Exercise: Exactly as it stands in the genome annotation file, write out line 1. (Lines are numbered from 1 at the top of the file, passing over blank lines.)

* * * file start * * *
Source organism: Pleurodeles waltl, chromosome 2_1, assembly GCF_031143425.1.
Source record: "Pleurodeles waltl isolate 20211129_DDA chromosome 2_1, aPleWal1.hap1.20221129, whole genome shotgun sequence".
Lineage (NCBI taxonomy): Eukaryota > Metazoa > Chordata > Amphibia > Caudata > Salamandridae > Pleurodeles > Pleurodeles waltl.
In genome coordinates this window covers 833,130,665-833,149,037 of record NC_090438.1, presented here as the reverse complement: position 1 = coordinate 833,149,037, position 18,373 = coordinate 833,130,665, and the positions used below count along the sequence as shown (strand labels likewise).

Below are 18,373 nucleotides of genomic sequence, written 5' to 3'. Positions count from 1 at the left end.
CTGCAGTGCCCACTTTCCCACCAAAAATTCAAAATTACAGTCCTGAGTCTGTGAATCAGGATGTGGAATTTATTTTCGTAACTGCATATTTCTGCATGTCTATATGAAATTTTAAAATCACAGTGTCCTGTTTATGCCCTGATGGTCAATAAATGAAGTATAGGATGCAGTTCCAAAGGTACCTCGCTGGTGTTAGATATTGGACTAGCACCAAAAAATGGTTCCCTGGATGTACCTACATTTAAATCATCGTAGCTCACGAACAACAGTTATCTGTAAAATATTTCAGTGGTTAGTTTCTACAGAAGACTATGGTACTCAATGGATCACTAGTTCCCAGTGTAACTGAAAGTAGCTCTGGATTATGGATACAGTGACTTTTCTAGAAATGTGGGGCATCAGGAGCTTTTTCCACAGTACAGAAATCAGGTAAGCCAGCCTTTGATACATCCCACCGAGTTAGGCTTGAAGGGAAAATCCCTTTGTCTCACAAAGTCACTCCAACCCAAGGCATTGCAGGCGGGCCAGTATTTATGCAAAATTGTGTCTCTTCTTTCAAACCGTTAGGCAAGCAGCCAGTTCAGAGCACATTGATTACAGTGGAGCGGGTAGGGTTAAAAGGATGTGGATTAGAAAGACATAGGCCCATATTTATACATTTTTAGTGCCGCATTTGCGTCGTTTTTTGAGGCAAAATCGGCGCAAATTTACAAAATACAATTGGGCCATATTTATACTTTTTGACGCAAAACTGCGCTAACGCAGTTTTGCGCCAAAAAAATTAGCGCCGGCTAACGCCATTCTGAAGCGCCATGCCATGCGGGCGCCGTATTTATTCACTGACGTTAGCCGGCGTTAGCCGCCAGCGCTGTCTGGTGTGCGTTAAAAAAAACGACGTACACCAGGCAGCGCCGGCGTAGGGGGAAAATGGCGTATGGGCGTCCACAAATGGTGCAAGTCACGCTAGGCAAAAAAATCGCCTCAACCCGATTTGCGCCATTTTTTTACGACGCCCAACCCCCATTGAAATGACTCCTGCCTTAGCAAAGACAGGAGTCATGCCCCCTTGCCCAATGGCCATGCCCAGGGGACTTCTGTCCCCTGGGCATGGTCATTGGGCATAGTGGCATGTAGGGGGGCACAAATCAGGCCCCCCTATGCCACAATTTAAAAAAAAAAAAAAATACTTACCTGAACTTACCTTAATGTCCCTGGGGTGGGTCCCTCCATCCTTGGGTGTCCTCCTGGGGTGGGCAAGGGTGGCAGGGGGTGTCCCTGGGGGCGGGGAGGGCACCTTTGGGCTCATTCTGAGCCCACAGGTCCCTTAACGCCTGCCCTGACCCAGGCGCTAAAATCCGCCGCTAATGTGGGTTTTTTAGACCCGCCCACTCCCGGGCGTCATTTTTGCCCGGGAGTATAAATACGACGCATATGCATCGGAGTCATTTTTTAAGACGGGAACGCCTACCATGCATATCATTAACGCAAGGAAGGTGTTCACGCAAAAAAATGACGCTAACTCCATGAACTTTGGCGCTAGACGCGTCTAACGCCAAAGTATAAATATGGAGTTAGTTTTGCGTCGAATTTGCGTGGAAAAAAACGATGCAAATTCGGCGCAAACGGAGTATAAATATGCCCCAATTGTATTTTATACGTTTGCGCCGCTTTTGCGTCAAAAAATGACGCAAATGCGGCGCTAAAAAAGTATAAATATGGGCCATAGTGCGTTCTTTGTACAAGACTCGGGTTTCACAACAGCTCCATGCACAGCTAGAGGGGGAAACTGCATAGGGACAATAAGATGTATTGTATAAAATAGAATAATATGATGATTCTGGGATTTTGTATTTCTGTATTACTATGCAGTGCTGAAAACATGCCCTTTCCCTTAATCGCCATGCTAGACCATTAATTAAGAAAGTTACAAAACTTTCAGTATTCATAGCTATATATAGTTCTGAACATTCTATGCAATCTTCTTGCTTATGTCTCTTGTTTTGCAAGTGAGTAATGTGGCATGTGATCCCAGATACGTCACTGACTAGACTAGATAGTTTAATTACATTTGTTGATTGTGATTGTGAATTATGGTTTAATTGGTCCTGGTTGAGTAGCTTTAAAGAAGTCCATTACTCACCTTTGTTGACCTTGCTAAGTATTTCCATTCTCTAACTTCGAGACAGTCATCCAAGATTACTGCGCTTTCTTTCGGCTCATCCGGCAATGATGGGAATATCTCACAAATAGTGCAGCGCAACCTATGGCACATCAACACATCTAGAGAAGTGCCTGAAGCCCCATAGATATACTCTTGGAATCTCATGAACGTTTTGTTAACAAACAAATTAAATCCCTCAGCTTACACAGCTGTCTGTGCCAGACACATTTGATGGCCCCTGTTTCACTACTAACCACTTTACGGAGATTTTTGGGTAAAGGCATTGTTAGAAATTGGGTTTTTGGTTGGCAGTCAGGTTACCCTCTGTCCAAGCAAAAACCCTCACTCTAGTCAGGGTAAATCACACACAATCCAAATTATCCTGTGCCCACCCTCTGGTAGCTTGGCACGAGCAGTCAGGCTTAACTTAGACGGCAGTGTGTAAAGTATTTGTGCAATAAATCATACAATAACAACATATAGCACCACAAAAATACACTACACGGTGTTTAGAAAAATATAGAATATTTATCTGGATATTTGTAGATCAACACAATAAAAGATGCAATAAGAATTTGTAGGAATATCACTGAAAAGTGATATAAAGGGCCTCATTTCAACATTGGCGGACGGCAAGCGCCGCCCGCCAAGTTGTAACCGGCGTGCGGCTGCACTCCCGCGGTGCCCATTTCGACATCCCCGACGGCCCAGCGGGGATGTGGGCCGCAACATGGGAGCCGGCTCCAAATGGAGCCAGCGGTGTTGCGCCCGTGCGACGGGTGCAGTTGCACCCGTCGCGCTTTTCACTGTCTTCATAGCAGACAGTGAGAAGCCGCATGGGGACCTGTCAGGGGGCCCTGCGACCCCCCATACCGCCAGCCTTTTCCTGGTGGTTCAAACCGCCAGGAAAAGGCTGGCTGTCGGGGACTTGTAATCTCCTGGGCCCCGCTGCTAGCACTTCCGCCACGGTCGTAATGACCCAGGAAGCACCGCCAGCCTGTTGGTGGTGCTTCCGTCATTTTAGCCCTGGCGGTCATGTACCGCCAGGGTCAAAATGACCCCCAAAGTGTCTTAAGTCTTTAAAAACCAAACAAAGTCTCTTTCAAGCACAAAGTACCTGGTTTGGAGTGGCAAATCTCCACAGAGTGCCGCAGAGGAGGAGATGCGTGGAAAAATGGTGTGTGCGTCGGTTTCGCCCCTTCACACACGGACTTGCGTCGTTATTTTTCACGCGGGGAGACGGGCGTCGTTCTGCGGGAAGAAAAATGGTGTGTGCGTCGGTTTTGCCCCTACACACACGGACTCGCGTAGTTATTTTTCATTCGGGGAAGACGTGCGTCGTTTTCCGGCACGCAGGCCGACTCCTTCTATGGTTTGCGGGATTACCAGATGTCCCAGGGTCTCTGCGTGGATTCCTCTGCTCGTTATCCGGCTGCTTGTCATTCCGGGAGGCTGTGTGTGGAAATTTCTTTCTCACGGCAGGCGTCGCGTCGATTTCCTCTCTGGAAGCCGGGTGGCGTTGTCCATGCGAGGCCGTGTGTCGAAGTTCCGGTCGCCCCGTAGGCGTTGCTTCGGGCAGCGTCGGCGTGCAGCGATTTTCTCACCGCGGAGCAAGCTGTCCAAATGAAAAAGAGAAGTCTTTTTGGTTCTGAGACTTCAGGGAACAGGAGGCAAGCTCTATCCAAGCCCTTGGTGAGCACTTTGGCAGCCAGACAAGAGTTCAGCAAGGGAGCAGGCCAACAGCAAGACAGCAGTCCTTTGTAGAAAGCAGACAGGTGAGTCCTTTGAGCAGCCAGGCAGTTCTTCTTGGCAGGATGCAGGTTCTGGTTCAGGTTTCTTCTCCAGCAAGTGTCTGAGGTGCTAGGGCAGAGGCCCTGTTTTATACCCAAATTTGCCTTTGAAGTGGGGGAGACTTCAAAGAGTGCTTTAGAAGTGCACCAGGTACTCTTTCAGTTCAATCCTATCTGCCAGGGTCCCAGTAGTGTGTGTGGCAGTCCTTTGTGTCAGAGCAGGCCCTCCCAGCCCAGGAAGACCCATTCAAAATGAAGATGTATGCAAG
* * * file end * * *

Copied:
Source organism: Pleurodeles waltl, chromosome 2_1, assembly GCF_031143425.1.